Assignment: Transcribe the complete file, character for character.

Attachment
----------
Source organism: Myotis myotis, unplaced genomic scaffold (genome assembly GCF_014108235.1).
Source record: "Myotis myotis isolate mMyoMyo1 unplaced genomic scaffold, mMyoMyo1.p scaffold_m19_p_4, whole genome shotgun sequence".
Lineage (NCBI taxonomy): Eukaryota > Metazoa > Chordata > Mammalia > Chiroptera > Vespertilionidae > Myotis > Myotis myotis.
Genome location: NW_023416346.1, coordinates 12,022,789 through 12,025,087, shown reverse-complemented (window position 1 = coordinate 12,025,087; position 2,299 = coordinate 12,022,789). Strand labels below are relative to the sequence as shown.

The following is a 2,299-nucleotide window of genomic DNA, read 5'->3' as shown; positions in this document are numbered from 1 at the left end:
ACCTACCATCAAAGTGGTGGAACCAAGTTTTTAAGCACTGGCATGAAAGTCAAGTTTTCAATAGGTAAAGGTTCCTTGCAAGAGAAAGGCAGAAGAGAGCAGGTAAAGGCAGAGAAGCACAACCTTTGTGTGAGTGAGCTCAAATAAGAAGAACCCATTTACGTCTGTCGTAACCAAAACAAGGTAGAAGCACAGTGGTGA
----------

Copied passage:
Source organism: Myotis myotis, unplaced genomic scaffold (genome assembly GCF_014108235.1).
Source record: "Myotis myotis isolate mMyoMyo1 unplaced genomic scaffold, mMyoMyo1.p scaffold_m19_p_4, whole genome shotgun sequence".
Lineage (NCBI taxonomy): Eukaryota > Metazoa > Chordata > Mammalia > Chiroptera > Vespertilionidae > Myotis > Myotis myotis.
Genome location: NW_023416346.1, coordinates 12,022,789 through 12,025,087, shown reverse-complemented (window position 1 = coordinate 12,025,087; position 2,299 = coordinate 12,022,789). Strand labels below are relative to the sequence as shown.

The following is a 2,299-nucleotide window of genomic DNA, read 5'->3' as shown; positions in this document are numbered from 1 at the left end:
ACCTACCATCAAAGTGGTGGAACCAAGTTTTTAAGCACTGGCATGAAAGTCAAGTTTTCAATAGGTAAAGGTTCCTTGCAAGAGAAAGGCAGAAGAGAGCAGGTAAAGGCAGAGAAGCACAACCTTTGTGTGAGTGAGCTCAAATAAGAAGAACCCATTTACGTCTGTCGTAACCAAAACAAGGTAGAAGCACAGTGGTGA